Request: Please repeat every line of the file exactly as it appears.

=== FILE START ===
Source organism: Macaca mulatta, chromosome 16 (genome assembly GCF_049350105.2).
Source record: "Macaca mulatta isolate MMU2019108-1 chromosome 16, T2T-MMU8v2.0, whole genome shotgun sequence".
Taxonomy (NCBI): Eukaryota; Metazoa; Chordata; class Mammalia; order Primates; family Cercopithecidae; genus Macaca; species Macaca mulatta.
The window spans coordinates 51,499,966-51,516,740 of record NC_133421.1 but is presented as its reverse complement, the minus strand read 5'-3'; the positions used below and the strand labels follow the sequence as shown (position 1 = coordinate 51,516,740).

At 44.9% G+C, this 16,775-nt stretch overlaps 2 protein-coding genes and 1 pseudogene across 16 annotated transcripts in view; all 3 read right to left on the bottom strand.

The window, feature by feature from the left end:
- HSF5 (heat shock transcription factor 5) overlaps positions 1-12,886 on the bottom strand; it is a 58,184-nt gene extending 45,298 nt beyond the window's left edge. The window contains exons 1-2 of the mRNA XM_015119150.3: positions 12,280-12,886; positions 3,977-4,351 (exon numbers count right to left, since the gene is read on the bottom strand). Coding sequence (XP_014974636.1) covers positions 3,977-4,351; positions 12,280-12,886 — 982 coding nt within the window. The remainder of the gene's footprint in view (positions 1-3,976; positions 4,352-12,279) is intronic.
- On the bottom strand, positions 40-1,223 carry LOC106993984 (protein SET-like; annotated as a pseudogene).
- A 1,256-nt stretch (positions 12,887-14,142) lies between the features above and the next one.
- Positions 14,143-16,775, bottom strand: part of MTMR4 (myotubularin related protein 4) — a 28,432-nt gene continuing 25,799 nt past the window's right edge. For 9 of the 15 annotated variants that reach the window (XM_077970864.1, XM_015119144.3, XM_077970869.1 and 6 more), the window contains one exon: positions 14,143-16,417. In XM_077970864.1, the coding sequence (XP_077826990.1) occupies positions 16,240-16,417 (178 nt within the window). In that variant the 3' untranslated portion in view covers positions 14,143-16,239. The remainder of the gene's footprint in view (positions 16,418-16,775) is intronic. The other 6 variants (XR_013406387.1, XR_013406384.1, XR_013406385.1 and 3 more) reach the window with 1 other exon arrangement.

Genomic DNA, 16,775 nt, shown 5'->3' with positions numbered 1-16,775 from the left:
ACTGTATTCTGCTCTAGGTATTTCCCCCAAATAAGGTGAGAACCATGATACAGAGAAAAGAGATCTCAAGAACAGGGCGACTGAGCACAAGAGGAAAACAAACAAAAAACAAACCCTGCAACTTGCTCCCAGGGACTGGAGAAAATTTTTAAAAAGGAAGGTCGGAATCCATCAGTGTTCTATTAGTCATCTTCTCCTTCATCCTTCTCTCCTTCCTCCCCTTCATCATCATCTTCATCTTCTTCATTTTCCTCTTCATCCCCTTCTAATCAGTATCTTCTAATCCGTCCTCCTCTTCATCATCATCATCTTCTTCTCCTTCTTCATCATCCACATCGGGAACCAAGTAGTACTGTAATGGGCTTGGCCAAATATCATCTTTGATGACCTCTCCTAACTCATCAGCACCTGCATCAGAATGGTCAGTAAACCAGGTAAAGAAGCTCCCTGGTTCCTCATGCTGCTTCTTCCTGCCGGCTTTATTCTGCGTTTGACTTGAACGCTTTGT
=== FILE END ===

Source organism: Macaca mulatta, chromosome 16 (genome assembly GCF_049350105.2).
Source record: "Macaca mulatta isolate MMU2019108-1 chromosome 16, T2T-MMU8v2.0, whole genome shotgun sequence".
Taxonomy (NCBI): Eukaryota; Metazoa; Chordata; class Mammalia; order Primates; family Cercopithecidae; genus Macaca; species Macaca mulatta.
The window spans coordinates 51,499,966-51,516,740 of record NC_133421.1 but is presented as its reverse complement, the minus strand read 5'-3'; the positions used below and the strand labels follow the sequence as shown (position 1 = coordinate 51,516,740).

At 44.9% G+C, this 16,775-nt stretch overlaps 2 protein-coding genes and 1 pseudogene across 16 annotated transcripts in view; all 3 read right to left on the bottom strand.

The window, feature by feature from the left end:
- HSF5 (heat shock transcription factor 5) overlaps positions 1-12,886 on the bottom strand; it is a 58,184-nt gene extending 45,298 nt beyond the window's left edge. The window contains exons 1-2 of the mRNA XM_015119150.3: positions 12,280-12,886; positions 3,977-4,351 (exon numbers count right to left, since the gene is read on the bottom strand). Coding sequence (XP_014974636.1) covers positions 3,977-4,351; positions 12,280-12,886 — 982 coding nt within the window. The remainder of the gene's footprint in view (positions 1-3,976; positions 4,352-12,279) is intronic.
- On the bottom strand, positions 40-1,223 carry LOC106993984 (protein SET-like; annotated as a pseudogene).
- A 1,256-nt stretch (positions 12,887-14,142) lies between the features above and the next one.
- Positions 14,143-16,775, bottom strand: part of MTMR4 (myotubularin related protein 4) — a 28,432-nt gene continuing 25,799 nt past the window's right edge. For 9 of the 15 annotated variants that reach the window (XM_077970864.1, XM_015119144.3, XM_077970869.1 and 6 more), the window contains one exon: positions 14,143-16,417. In XM_077970864.1, the coding sequence (XP_077826990.1) occupies positions 16,240-16,417 (178 nt within the window). In that variant the 3' untranslated portion in view covers positions 14,143-16,239. The remainder of the gene's footprint in view (positions 16,418-16,775) is intronic. The other 6 variants (XR_013406387.1, XR_013406384.1, XR_013406385.1 and 3 more) reach the window with 1 other exon arrangement.

Genomic DNA, 16,775 nt, shown 5'->3' with positions numbered 1-16,775 from the left:
ACTGTATTCTGCTCTAGGTATTTCCCCCAAATAAGGTGAGAACCATGATACAGAGAAAAGAGATCTCAAGAACAGGGCGACTGAGCACAAGAGGAAAACAAACAAAAAACAAACCCTGCAACTTGCTCCCAGGGACTGGAGAAAATTTTTAAAAAGGAAGGTCGGAATCCATCAGTGTTCTATTAGTCATCTTCTCCTTCATCCTTCTCTCCTTCCTCCCCTTCATCATCATCTTCATCTTCTTCATTTTCCTCTTCATCCCCTTCTAATCAGTATCTTCTAATCCGTCCTCCTCTTCATCATCATCATCTTCTTCTCCTTCTTCATCATCCACATCGGGAACCAAGTAGTACTGTAATGGGCTTGGCCAAATATCATCTTTGATGACCTCTCCTAACTCATCAGCACCTGCATCAGAATGGTCAGTAAACCAGGTAAAGAAGCTCCCTGGTTCCTCATGCTGCTTCTTCCTGCCGGCTTTATTCTGCGTTTGACTTGAACGCTTTGT